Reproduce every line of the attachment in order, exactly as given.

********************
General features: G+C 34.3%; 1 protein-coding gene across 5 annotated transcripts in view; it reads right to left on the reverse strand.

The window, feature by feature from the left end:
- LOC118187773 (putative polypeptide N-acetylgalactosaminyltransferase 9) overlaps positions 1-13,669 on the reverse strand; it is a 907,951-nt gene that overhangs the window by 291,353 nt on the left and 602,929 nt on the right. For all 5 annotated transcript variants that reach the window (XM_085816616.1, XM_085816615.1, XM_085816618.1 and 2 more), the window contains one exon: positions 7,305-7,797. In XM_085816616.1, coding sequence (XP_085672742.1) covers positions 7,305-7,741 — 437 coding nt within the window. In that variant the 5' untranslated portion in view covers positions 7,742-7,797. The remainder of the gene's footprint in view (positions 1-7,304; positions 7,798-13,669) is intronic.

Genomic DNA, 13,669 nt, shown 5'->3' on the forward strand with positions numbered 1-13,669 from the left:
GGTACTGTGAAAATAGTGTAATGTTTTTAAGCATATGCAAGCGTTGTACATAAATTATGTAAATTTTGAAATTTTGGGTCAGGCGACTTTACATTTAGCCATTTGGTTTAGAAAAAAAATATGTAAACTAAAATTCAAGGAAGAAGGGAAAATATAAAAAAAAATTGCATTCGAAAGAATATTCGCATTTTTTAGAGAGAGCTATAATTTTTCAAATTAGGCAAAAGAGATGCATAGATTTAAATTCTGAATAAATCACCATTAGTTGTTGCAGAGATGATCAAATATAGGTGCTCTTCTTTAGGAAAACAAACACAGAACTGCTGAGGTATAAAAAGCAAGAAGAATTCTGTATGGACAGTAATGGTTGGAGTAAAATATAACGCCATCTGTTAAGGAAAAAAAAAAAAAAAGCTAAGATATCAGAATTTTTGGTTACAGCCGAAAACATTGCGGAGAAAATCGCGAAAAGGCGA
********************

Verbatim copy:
General features: G+C 34.3%; 1 protein-coding gene across 5 annotated transcripts in view; it reads right to left on the reverse strand.

The window, feature by feature from the left end:
- LOC118187773 (putative polypeptide N-acetylgalactosaminyltransferase 9) overlaps positions 1-13,669 on the reverse strand; it is a 907,951-nt gene that overhangs the window by 291,353 nt on the left and 602,929 nt on the right. For all 5 annotated transcript variants that reach the window (XM_085816616.1, XM_085816615.1, XM_085816618.1 and 2 more), the window contains one exon: positions 7,305-7,797. In XM_085816616.1, coding sequence (XP_085672742.1) covers positions 7,305-7,741 — 437 coding nt within the window. In that variant the 5' untranslated portion in view covers positions 7,742-7,797. The remainder of the gene's footprint in view (positions 1-7,304; positions 7,798-13,669) is intronic.

Genomic DNA, 13,669 nt, shown 5'->3' on the forward strand with positions numbered 1-13,669 from the left:
GGTACTGTGAAAATAGTGTAATGTTTTTAAGCATATGCAAGCGTTGTACATAAATTATGTAAATTTTGAAATTTTGGGTCAGGCGACTTTACATTTAGCCATTTGGTTTAGAAAAAAAATATGTAAACTAAAATTCAAGGAAGAAGGGAAAATATAAAAAAAAATTGCATTCGAAAGAATATTCGCATTTTTTAGAGAGAGCTATAATTTTTCAAATTAGGCAAAAGAGATGCATAGATTTAAATTCTGAATAAATCACCATTAGTTGTTGCAGAGATGATCAAATATAGGTGCTCTTCTTTAGGAAAACAAACACAGAACTGCTGAGGTATAAAAAGCAAGAAGAATTCTGTATGGACAGTAATGGTTGGAGTAAAATATAACGCCATCTGTTAAGGAAAAAAAAAAAAAAAGCTAAGATATCAGAATTTTTGGTTACAGCCGAAAACATTGCGGAGAAAATCGCGAAAAGGCGA